||LED Label||Function||Typical Behavior||Other Behavior|
|Power||Adapter has power and is connected to the eGauge or another HomePlug 1.0 device||Green light when active, blinking green light when transmitting data||Off - adapter is not receiving power, or cannot communicate to the eGauge|
|Link||Indicates an Ethernet line connection||Green when active, blinking green when transmitting data||Off - issue with network connectivity or a damaged Ethernet cable|
In your breaker-panel, locate the breaker to which the eGauge is wired. This breaker should be labelled "eGauge Disconnect" or something similar. Once you locate the breaker, trip it so power is off, wait 5 seconds, then turn it back on. Normally, there is a single multi-pole breaker for eGauge, but in some cases there may be two or three separate breakers (one per phase/leg). In the latter case, turn off all eGauge breakers, leave them off for 5 seconds, then turn them all back on.
First, power-cycle the eGauge. See the answer to the question "How do I power-cycle the eGauge?" for details on how to do this. Second, try unplugging the HomePlug adapter and then plugging it back in. This retrains the HomePlug-adapter and will often bring the device back.
Third, let's find out if the device can be accessed locally. We will use DEVNAME as a stand-in for the name of your device (e.g., for eGauge9999 or whatever the real name of your device is). Using a computer that is connected to the same LAN as the eGauge, open a browser and open one of the following two URLs, depending on the type of your computer:
If this URL loads and you get a graph that's updating, the eGauge is working fine and accessible through your LAN. If the URL does not load, check the following:
Fourth, let's find out whether the eGauge is connected to the server at egauge.net. Open a browser on a computer and try to load this URL:
If the page loads fine and results in a graph that's updating, your eGauge is fully operational. If the page does not load, it indicates a problem in your LAN environment. For example, the DHCP server on your LAN may be handing out incorrect Internet information. If possible, power cycle the router and/or modem as applicable and repeat the steps above. This can sometimes resolve connectivity issues that are not related to security settings. If this does not resolve the issue, please consult an IT professional for further help.
When contacting eGauge support, please provide the following details:
In addition, if eGauge2, or EG301x with HomePlug:
In addition, if EG30xx with hardwired Ethernet:
Almost all will cause issues, but will not necessarily prevent communication. A standard outlet can be installed; however this may not be allowed by code.
Some arc-fault breakers will trip when the HomePlug is connected. As of right now, eGauge Systems has no data on which models have this issue. If you come across a model that causes issues, please contact the support department
Outlet-style and strip-style both cause significant issues with HomePlug communication by filtering out the HomePlug signal. More information is available here.
The eGauge communicates with the HomePlug over the phase connected to L1. If the HomePlug is installed on the phase connected to L2, this will result in significant communication issues. For more information, refer to the phasing document available here.
In almost all cases, transformers will completely filter the HomePlug signal, resulting in a total loss of communication.
The effective range of HomePlug communications is approximately 50-100ft. Note that this distance refers to the length of wire in the walls, not a straight line between the eGauge and HomePlug. Longer wire runs will cause communication problems.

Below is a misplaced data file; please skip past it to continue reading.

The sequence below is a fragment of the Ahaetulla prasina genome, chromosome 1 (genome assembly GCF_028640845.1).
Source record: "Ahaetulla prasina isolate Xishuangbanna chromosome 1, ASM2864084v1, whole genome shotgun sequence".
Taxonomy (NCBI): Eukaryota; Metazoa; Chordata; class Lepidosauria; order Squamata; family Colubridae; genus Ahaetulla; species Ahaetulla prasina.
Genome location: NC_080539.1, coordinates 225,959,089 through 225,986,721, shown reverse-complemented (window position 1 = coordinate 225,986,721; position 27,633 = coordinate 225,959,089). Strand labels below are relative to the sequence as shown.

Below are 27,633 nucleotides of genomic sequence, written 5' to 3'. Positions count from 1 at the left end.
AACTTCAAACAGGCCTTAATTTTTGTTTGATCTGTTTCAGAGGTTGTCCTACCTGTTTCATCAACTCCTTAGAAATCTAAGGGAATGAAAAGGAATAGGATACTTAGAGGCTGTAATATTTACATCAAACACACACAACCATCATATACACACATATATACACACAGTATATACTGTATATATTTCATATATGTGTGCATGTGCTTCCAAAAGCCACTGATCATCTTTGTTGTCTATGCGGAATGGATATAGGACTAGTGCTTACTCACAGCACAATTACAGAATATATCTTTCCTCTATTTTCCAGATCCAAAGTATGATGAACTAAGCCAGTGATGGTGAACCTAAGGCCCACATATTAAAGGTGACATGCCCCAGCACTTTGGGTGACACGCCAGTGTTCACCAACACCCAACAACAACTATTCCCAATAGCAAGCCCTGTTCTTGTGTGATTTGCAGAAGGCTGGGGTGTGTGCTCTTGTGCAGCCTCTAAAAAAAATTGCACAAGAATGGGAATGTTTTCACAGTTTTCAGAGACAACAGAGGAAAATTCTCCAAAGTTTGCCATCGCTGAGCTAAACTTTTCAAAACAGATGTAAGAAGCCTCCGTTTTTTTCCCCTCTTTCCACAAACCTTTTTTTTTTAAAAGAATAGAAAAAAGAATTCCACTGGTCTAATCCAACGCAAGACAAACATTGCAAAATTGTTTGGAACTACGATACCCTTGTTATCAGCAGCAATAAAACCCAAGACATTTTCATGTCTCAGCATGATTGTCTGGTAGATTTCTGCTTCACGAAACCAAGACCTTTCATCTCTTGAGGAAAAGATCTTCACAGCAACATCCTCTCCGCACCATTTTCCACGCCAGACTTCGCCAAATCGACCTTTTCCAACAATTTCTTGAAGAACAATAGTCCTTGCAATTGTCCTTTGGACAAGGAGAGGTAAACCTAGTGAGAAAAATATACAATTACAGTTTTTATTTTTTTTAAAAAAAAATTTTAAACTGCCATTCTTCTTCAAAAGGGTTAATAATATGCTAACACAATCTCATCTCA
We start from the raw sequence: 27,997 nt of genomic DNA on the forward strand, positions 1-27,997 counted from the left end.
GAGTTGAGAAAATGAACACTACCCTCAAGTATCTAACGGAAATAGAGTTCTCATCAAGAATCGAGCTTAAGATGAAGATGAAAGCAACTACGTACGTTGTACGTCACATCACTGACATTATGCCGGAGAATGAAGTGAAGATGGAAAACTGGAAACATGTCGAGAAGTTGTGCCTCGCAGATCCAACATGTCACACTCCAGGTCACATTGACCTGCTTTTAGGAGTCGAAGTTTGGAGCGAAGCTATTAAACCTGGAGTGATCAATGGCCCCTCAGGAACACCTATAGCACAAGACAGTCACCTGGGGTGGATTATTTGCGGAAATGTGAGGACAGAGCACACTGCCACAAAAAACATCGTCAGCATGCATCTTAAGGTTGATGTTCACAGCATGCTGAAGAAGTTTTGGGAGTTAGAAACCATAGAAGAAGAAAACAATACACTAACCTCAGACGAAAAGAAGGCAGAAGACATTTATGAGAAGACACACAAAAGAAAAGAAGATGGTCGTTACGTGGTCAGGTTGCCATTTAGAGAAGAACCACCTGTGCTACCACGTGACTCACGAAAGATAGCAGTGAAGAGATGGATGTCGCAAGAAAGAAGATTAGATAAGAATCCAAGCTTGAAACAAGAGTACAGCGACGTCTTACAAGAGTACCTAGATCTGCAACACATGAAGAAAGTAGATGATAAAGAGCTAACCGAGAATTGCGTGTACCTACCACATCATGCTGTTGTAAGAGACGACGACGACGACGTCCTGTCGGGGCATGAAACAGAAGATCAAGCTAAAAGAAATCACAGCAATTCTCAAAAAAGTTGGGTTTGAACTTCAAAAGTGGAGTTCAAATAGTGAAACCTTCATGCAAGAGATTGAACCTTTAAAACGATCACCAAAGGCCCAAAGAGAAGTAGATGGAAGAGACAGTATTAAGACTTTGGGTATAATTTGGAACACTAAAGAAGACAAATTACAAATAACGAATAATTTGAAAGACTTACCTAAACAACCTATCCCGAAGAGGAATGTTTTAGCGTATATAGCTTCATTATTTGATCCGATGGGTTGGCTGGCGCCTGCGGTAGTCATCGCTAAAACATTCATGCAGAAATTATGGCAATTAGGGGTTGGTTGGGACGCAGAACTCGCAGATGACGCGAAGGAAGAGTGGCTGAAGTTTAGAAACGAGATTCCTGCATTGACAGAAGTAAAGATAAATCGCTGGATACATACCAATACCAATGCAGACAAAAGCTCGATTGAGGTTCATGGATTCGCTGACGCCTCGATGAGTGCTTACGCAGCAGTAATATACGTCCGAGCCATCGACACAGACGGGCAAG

Depending on the model, the eGauge either uses the HomePlug AV or HomePlug 1.0 communication protocol. Other devices using the same protocol can cause communication issues. Note that devices using the 1.0 protocol will not interfere with devices using the AV protocol, and vice versa. Pairing the eGauge and HomePlug together can often resolve these issues. Information on pairing the eGauge and HomePlug can be found here.
The color and pattern of the LEDs on the eGauge and HomePlug can help troubleshoot communication issues. A guide to the HomePlug LED codes can be found here. A guide to the eGauge LED codes can be found here.
There are certain types of communication issues associated with older firmware versions. Keeping the eGauge firmware up to date is recommended. If you are unsure about the firmware version your device is using, refer to the instructions on checking firmware version located here.
The eGauge has two MAC addresses. The first address is for Ethernet network communication (through the router or local area network). The second MAC address is associated with HomePlug power-line communication.
The Ethernet MAC address (for EG30xx) may be found:
The HomePlug MAC address (for EG301x) may be found:
Either MAC address may be used for device registration or verification of ownership.
Each eGauge meter has a unique device name (also referred to as hostname) that identifies the meter to the egauge.net proxy server. You will need this name to access your eGauge. The device name is printed in a number of locations:
If you are viewing the eGauge via the web interface, you can also find the device name by:
If you are unsure of the name of an eGauge that is connected to your network, you can open your router's configuration page and look for a list of active DHCP leases. Assuming the eGauge is connected using DHCP, it should have an entry in this table containing the hostname, current IP address, and MAC address (always starts with F8 2F 5B with the exception of some eGauge2 models, which may start with 00 50 C2). Because of the number of routers available, we cannot offer specific steps to find this information through the router interface; you should contact your router manufacturer or Internet Service Provider for additional support.
|eGauge BACnet PICS||Connectivity|
|eGauge XML API||Connectivity|
|Sunny SensorBox Connectivity Diagram||Connectivity|
|Third-party device integration information||Connectivity|
|CR5220 DC CT instructions||Installation|
|CT Selection Guide||Installation|
|eGauge Configuration Guide||Installation|
|Panel Phasing and eGauge Installation||Installation|
|iOS/Android Integration||Mobile Integration|
|2015 Product Catalog||Product|
|EG30xx Owner's Manual||Product|
|Tutorial 1: Configuring an eGauge for static IP||Tutorial|
|Tutorial 2: Pairing an eGauge with a HomePlug adapter||Tutorial|
|Tutorial 3: Clearing the browser cache||Tutorial|
|Tutorial 4: Using eGuard Manager||Tutorial|
|Tutorial 5: Configuring eGauge Alerts||Tutorial|
|Tutorial 6: Directly Connecting to the eGauge||Tutorial|
|Tutorial 7: Connecting via the eGauge proxy server using IE 10/11||Tutorial|
|Security Considerations||White Paper|